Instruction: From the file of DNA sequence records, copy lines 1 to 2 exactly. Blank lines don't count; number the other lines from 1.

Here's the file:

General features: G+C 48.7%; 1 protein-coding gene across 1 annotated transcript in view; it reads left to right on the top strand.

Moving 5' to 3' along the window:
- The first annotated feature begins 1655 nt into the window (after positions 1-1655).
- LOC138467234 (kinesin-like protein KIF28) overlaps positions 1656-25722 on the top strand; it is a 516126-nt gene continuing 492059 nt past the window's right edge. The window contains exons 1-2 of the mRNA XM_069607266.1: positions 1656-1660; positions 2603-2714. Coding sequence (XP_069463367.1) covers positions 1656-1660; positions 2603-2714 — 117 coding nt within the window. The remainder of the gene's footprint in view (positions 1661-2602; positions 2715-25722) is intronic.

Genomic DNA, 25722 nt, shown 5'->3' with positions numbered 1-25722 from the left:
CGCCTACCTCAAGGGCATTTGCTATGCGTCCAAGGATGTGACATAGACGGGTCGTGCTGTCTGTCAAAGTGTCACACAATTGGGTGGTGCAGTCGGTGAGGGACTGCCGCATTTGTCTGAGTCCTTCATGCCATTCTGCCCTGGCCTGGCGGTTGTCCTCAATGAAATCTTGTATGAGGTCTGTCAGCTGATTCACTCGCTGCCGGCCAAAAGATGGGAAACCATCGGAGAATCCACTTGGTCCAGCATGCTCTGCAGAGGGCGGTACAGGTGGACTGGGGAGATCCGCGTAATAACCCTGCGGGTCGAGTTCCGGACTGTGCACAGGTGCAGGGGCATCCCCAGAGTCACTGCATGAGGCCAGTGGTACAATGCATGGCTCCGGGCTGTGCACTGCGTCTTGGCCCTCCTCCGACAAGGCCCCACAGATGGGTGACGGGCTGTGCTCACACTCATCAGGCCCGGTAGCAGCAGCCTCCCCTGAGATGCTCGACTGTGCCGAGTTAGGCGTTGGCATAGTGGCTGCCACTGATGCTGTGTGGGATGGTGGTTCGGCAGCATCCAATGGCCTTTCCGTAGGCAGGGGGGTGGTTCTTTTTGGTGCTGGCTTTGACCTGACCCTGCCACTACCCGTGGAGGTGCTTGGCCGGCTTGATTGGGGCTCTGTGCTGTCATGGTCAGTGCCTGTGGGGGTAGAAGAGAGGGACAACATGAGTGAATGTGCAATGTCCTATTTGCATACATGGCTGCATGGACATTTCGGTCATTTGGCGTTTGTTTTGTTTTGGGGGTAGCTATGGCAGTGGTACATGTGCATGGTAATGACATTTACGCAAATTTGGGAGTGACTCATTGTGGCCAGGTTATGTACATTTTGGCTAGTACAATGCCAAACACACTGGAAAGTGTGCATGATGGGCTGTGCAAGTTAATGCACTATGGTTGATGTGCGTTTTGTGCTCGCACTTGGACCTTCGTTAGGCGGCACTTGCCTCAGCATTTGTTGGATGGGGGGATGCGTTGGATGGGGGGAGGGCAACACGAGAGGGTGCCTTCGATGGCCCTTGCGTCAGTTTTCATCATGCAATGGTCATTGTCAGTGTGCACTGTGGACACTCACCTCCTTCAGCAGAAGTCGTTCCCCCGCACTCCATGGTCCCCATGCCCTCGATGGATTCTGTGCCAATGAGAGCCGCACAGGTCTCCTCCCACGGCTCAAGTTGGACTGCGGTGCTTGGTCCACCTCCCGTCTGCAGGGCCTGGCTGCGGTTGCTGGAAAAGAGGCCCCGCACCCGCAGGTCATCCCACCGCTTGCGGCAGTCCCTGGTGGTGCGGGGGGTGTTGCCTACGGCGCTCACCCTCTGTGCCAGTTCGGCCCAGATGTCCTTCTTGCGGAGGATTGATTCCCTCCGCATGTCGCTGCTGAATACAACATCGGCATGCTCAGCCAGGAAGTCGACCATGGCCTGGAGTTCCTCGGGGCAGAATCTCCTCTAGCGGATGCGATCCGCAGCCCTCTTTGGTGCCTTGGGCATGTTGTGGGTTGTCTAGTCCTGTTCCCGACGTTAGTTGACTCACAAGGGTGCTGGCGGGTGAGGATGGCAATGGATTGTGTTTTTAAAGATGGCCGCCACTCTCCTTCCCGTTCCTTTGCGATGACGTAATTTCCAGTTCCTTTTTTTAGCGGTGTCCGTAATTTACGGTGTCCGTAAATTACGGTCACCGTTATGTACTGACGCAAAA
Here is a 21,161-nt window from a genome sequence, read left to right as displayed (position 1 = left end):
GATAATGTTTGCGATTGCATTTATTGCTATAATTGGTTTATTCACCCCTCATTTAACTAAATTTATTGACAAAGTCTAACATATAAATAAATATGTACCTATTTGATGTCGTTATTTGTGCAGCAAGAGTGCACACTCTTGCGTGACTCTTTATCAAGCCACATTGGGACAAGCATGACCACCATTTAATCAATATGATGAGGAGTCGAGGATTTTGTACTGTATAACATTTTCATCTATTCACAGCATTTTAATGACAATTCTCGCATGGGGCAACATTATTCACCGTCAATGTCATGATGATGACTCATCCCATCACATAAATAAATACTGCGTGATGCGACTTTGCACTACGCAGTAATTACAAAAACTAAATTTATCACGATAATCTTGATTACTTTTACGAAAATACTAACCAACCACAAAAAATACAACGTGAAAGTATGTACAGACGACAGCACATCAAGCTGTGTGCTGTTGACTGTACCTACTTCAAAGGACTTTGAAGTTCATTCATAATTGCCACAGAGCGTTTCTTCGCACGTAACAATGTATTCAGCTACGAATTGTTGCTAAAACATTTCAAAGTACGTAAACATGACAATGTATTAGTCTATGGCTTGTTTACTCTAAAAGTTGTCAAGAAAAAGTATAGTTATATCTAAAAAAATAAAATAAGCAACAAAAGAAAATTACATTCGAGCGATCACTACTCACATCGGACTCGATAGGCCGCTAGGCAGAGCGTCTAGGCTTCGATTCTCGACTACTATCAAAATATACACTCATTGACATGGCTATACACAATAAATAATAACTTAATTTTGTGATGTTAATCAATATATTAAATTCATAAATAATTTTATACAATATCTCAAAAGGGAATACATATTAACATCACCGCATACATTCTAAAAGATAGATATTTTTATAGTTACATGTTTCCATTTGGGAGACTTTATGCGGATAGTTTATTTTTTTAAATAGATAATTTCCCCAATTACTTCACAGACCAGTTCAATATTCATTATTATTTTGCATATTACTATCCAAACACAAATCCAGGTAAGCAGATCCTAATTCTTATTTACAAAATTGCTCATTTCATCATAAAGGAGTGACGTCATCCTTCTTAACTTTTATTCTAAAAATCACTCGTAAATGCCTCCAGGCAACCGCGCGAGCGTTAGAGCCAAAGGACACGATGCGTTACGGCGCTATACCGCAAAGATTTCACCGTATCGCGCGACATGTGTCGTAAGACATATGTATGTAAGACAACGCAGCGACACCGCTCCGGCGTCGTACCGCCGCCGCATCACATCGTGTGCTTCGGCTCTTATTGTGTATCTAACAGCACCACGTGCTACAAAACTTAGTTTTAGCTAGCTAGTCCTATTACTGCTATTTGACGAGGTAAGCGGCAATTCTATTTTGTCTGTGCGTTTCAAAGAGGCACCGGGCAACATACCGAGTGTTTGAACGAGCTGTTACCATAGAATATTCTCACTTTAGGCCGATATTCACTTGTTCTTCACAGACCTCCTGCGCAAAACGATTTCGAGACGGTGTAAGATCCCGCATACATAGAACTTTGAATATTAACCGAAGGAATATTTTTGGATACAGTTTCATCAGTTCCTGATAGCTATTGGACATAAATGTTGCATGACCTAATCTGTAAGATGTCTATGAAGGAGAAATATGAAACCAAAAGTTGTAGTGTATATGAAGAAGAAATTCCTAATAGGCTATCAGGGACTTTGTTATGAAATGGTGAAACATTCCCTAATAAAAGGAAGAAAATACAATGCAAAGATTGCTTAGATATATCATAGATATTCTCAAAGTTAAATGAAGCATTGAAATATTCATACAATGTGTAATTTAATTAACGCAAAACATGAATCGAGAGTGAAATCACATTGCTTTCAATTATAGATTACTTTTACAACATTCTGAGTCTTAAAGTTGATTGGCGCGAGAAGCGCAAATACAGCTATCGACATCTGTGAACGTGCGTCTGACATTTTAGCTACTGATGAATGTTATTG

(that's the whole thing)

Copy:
General features: G+C 48.7%; 1 protein-coding gene across 1 annotated transcript in view; it reads left to right on the top strand.

Moving 5' to 3' along the window: